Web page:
Many of you have now awakened from hibernation. Complaining about sending weapons and pointing out that dialogue should be the only option. Good, but since you’ve already forgotten, that’s exactly what you did in Bosnia. Three years of war, Sarajevo besieged for an infinite number of days, and Europe was talking. Concentration camps were being found, in Europe people were talking. People kept dying, Europe kept talking. Then things like Srebrenica end up happening. Only when the slaughter was over and people died for real did you realize that something had happened, and you started creating pseudo careers for yourselves as pundits, journalists and writers about the former Yugoslavia. Without knowing the language and having lived through the events, you pretended to tell your compatriots what had happened during those wars. Most of you now remember with posts on Instagram and flags on Facebook some tragic events. Many thanks for that, it’s so kind of you, but people have died. Like for real. Because it might sound new to you, but your social media life is not real, and you are using it just to show a perfect, and therefore the fake, version of you. Your commemorating posts and your picture profile with a flag, do not have any effect in the real life.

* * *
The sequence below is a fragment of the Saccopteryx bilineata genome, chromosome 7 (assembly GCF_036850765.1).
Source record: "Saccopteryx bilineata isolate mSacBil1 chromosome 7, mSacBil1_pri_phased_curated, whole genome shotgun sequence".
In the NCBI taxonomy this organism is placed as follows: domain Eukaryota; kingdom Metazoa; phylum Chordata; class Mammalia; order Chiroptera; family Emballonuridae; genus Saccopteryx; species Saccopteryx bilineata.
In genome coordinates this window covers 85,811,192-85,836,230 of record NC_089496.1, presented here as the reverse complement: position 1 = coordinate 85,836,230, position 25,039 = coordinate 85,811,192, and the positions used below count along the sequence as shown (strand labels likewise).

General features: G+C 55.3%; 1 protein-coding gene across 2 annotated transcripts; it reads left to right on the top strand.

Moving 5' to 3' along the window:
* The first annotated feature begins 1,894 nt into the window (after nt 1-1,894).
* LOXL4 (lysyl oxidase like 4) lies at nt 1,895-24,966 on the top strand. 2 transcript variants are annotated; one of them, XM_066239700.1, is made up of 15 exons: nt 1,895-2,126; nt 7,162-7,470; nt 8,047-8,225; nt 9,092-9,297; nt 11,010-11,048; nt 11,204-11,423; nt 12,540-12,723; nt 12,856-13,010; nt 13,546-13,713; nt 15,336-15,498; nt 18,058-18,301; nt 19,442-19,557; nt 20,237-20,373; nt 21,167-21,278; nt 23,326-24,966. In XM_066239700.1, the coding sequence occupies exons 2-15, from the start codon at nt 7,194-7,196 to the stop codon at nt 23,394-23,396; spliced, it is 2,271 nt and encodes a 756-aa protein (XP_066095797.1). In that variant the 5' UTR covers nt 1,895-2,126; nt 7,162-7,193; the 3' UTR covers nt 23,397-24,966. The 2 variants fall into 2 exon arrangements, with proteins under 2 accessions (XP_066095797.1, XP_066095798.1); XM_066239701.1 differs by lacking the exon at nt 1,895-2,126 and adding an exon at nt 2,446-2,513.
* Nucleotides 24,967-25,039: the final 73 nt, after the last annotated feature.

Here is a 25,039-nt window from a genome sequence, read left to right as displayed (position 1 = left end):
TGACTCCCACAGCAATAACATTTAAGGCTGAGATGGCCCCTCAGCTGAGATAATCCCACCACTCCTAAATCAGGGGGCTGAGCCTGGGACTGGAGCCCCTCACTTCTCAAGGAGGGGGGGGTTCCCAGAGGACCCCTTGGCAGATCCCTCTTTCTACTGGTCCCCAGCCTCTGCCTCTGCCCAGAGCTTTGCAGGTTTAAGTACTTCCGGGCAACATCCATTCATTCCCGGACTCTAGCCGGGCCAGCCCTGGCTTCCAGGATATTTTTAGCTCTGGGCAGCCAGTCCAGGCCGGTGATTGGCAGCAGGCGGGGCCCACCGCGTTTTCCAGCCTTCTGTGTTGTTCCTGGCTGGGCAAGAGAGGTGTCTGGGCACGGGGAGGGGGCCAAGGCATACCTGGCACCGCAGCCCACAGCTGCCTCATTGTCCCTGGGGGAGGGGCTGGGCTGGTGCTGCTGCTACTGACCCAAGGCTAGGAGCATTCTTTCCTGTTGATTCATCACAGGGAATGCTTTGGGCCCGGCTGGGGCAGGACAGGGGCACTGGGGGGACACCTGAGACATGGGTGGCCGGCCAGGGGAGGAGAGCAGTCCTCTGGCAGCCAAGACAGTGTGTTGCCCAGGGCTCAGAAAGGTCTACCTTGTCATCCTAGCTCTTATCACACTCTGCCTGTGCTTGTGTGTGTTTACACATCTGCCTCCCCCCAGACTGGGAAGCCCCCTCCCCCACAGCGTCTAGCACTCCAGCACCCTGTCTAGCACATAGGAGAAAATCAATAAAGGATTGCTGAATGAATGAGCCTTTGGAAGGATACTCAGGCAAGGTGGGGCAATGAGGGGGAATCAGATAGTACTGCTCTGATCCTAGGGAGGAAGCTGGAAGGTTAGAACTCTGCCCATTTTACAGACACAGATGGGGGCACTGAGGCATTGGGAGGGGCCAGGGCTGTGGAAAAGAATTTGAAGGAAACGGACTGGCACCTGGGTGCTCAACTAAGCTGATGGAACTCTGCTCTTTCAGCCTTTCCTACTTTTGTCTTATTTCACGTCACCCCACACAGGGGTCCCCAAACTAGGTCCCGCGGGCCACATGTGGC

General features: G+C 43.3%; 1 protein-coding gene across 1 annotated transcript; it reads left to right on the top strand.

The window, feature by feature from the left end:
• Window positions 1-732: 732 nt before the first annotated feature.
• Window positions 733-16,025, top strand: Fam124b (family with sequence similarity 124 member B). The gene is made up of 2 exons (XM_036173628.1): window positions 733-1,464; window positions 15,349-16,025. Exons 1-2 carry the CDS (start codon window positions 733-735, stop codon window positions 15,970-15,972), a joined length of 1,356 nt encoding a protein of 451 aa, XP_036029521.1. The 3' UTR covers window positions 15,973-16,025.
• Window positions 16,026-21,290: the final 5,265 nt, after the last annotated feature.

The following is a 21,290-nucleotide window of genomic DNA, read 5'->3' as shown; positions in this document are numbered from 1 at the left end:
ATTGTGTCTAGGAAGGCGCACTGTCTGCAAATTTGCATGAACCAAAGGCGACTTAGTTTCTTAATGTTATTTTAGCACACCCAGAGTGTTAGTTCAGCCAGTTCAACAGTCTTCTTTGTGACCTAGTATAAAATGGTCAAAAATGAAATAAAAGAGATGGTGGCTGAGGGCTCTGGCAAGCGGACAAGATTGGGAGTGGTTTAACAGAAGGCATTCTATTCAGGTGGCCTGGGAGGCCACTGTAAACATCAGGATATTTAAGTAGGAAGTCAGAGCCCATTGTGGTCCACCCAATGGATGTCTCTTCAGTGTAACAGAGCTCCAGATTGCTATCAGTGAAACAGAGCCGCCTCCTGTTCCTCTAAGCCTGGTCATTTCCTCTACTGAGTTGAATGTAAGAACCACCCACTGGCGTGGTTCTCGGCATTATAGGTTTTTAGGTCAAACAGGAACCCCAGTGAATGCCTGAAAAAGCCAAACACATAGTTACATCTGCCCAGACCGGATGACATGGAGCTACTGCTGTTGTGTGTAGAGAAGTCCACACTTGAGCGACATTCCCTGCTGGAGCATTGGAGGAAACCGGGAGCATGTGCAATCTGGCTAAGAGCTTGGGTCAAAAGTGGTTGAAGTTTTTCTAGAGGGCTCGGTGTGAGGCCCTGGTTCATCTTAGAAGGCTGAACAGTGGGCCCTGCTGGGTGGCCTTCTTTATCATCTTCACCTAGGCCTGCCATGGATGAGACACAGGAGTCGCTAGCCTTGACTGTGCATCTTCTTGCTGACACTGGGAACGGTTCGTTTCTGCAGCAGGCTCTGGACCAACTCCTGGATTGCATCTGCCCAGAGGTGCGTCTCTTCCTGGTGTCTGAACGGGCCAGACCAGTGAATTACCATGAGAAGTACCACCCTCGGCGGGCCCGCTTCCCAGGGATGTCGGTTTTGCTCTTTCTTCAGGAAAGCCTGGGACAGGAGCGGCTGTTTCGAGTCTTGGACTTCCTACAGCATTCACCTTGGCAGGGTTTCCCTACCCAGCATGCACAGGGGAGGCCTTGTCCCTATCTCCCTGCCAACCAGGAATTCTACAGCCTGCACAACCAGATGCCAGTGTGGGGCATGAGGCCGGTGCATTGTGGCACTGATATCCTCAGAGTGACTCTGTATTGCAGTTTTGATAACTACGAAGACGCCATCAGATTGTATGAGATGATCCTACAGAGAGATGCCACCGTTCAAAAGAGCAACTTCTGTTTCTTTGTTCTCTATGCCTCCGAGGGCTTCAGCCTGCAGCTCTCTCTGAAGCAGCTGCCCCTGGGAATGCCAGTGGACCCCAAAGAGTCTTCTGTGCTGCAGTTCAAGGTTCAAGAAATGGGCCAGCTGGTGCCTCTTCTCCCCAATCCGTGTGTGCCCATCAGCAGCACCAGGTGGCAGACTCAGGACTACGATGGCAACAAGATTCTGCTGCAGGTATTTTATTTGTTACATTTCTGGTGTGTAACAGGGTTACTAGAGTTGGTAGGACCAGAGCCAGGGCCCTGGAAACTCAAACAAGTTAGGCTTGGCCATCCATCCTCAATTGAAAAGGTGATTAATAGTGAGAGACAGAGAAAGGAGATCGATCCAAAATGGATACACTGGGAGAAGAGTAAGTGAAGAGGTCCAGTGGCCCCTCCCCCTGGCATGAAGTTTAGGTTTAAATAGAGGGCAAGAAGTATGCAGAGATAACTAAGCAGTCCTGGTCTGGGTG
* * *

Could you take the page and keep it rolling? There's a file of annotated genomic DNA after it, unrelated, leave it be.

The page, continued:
But if your short memory amazed me, what didn’t amaze me at all was how you reacted to the outbreak of war. Surprised to see tanks crushing cars, people leaving their country and others dying.
What did you expect war to be?
A game?
Yet, from 2000 to yesterday, there have been a couple of wars around the world. I bet/hope, you saw some images. But, by reading your reactions, it seems you’re seeing war pictures for the first time in your life. Blessed are you who have not experienced war directly and who do not have relatives who have experienced it directly, but to be surprised by what you see on TV, means having a somewhat distorted idea of reality.